Retail has suffered a huge blow as a result of the pandemic, and it’s a blow that will leave some retailers reeling for a number of years, but there is a silver lining that we would be foolish to ignore – Covid-19 will act as a catalyst for better retail!
In an interview with The Guardian‘s Nosheen Iqbal, industry-renowed retail expert Mary Portas shared some of her thoughts on the impact Covid-19 has had on the retail sector, and why businesses and government branches need to embrace innovation right now.
“The days of stacking stuff high and selling it fast are completely and utterly over,” she said. “The brands that dominated did that for years and they failed to offer anything beyond mediocrity. Does anyone really miss BHS? Does anyone care about Dorothy Perkins?”
Rather blunt, but her points ring true. Over the last decade, the retail sector has been jumping through hoops to try and meet the changing demands of modern consumers who, unlike their predecessors, favour experiences over high-end products, who allow ethical elements to impact their buying decisions and vote with their feet, who favour innovation and experience over price alone.
And contrary to what some retail experts have predicted, the coronavirus pandemic has not put an end to retail – nor will it. In fact, for many retailers it has acted as a catalyst for change by pushing omni-channel initiatives and ideas that were years down the roadmap to take place in a matter of months. For instance, curbside click and collect was years away from seeing the exposure it has experienced now.
Here are some of the ways Covid-19 has changed the retail industry for good:
1) Stores will act as window displays rather than warehouses
Covid-19 brought about an increased reliance on online shopping, and now consumers are hooked. Going forward, retailers will no longer be expected to occupy huge store locations dedicated solely to stocking everything and anything they sell. In fact, they will take on more of a window display model, where customers can come and see new products in person and experience what the brand is all about, and many will go ahead and by these products online instead of then and there.
2) Experience will continue to dominate
In the last few years, there has been a huge focus on experience in the retail sector, with brands like Nike, Samsung, and Lululemon making huge strides to turn their stores into community hubs that provide customers with more than simply trying to sell their products.
And while Covid-19 temporarily put a stop to a lot of these initiatives, as the focus of stores became more about short, sharp transactions, in many ways the pandemic has only helped to strengthen the aspects of in-store shopping that customers missed while stores were closed. It wasn’t never-ending queues and bright red sale signs that they missed; but expert advice and service, and the opportunity to discover something new or life-changing.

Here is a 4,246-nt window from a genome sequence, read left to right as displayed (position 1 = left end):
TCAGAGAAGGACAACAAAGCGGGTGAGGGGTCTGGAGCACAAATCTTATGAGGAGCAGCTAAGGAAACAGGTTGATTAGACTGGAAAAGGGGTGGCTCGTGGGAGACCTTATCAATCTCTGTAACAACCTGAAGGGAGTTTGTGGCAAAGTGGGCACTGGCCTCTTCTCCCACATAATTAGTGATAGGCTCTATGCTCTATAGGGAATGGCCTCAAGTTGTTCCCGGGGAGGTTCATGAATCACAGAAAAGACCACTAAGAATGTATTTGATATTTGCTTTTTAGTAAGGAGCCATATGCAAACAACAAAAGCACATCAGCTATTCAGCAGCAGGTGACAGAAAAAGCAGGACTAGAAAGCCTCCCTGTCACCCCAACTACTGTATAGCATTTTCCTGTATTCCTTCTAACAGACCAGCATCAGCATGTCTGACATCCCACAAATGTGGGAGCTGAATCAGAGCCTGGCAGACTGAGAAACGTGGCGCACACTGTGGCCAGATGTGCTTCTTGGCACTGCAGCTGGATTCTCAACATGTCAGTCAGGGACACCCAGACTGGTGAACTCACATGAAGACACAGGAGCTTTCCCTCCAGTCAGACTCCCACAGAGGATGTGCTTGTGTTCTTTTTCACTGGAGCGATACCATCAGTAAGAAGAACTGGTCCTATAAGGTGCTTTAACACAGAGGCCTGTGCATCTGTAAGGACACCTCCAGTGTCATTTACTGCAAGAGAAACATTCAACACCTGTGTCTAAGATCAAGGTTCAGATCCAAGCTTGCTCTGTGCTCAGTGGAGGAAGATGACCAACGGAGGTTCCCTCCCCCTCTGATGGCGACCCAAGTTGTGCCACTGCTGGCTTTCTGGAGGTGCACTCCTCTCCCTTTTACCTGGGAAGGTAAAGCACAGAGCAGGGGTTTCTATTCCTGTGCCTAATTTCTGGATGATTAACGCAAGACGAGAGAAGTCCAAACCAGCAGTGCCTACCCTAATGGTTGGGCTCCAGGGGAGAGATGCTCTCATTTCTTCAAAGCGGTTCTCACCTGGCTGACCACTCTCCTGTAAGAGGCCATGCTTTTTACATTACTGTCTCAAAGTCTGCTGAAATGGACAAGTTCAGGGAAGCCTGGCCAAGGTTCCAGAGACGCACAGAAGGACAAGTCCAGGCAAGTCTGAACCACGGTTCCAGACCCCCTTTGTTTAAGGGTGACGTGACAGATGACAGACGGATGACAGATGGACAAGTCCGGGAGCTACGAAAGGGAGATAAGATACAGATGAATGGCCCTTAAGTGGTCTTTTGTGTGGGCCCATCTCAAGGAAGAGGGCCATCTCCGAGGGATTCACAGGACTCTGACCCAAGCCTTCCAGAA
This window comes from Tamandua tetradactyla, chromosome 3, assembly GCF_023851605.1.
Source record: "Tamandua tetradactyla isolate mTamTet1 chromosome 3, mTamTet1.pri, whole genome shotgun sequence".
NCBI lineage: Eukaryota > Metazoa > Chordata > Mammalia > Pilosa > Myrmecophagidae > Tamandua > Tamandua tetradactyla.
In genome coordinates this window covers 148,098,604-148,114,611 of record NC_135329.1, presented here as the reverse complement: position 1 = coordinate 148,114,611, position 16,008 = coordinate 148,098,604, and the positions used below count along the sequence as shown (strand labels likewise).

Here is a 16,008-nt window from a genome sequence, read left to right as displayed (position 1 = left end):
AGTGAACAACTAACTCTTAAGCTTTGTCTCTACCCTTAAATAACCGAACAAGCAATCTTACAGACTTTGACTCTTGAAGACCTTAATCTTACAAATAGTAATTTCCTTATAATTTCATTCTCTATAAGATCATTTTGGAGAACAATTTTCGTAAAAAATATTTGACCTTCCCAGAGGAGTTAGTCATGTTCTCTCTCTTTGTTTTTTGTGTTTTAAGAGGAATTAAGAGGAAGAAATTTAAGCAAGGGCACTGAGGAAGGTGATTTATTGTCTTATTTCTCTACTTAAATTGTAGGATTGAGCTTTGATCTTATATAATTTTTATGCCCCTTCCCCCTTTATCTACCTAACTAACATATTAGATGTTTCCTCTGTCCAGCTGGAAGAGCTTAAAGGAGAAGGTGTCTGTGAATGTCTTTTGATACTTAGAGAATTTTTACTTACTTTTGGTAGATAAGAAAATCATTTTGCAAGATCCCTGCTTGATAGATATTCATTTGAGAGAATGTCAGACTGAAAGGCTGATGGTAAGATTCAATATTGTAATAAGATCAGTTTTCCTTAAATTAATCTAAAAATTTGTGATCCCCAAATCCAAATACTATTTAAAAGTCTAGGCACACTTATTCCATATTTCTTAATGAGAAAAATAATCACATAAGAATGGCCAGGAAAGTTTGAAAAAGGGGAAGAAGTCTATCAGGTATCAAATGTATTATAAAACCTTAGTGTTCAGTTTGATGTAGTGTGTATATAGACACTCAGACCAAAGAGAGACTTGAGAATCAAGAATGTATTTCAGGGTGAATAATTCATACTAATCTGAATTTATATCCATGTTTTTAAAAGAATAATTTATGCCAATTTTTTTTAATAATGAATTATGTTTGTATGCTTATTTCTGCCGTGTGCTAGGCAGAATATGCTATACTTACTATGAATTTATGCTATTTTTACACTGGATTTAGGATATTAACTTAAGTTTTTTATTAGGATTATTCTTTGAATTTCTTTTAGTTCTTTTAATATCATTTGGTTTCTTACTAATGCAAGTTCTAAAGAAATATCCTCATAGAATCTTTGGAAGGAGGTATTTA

As a result, the need for retailers to make the customer journey engaging, efficient and safe has never been greater – and many retailers are using appointment booking software and virtual queuing systems to power these experiences. And we’re also seeing big brands incorporate everything from escape rooms and nail salons, to restaurants and street performers, into their retail offerings.
3) The Kindness Economy is taking off
Buzzwords like sustainability are so big right now that they’ve almost lost their meaning – but the demand for sustainable supply chains, ethical resources and social responsibility stems from a genuine requirement from modern consumers.
This surge in demand is something that Mary Portas has coined as The Kindness Economy, and it’s something that will not only benefit Millennial and GenZ consumers, but the retail world in general.
During the lockdown, many consumers started to revaluate the brands that they shop with and were far more willing to shop with new retailers that meet their requirements. They also took note of the brands that treated them poorly during the lockdown and who prioritised short-term sales over safety or experience.
4) Consumers will give local stores the love they deserve
With many working from home during the lockdown, local high street retailers have had the opportunity to build better relationships with consumers, and are reaping the rewards as a result.
Portas also pointed out that: “Globally, 77% of people now say they value decency in business as much as price and convenience. Deeper, meaningful connections with where you live will become far more important than a day trip to an out-of-town shopping centre or retail park.”
Interestingly, many experts have predicted this trend to continue in years to come, with brands like American Express and Google creating campaigns designed to urge customers to shop local and support small businesses.
For more information about how you can create engaging retail experiences during and after Covid-19 with the help of virtual queuing and appointment booking software, contact firstname.lastname@example.org to set up a call or demo.